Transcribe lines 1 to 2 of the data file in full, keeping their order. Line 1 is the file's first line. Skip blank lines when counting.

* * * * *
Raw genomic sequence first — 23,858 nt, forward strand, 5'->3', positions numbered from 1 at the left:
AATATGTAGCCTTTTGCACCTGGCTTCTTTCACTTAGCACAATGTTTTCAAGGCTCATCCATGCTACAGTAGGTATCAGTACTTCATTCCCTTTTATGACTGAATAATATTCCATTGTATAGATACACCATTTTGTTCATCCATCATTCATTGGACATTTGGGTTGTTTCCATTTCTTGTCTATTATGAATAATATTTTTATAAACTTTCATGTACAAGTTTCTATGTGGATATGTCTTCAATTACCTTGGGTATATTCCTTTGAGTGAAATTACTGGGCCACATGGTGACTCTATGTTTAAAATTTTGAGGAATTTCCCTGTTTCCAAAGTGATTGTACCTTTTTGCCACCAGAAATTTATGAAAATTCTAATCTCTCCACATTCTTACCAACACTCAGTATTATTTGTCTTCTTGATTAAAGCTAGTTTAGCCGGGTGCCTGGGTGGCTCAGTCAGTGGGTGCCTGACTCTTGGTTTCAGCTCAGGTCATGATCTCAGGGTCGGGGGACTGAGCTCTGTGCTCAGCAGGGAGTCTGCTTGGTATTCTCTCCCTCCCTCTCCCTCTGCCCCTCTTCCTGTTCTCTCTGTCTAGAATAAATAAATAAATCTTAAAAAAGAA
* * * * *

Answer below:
Raw genomic sequence first — 23,858 nt, forward strand, 5'->3', positions numbered from 1 at the left:
AATATGTAGCCTTTTGCACCTGGCTTCTTTCACTTAGCACAATGTTTTCAAGGCTCATCCATGCTACAGTAGGTATCAGTACTTCATTCCCTTTTATGACTGAATAATATTCCATTGTATAGATACACCATTTTGTTCATCCATCATTCATTGGACATTTGGGTTGTTTCCATTTCTTGTCTATTATGAATAATATTTTTATAAACTTTCATGTACAAGTTTCTATGTGGATATGTCTTCAATTACCTTGGGTATATTCCTTTGAGTGAAATTACTGGGCCACATGGTGACTCTATGTTTAAAATTTTGAGGAATTTCCCTGTTTCCAAAGTGATTGTACCTTTTTGCCACCAGAAATTTATGAAAATTCTAATCTCTCCACATTCTTACCAACACTCAGTATTATTTGTCTTCTTGATTAAAGCTAGTTTAGCCGGGTGCCTGGGTGGCTCAGTCAGTGGGTGCCTGACTCTTGGTTTCAGCTCAGGTCATGATCTCAGGGTCGGGGGACTGAGCTCTGTGCTCAGCAGGGAGTCTGCTTGGTATTCTCTCCCTCCCTCTCCCTCTGCCCCTCTTCCTGTTCTCTCTGTCTAGAATAAATAAATAAATCTTAAAAAAGAA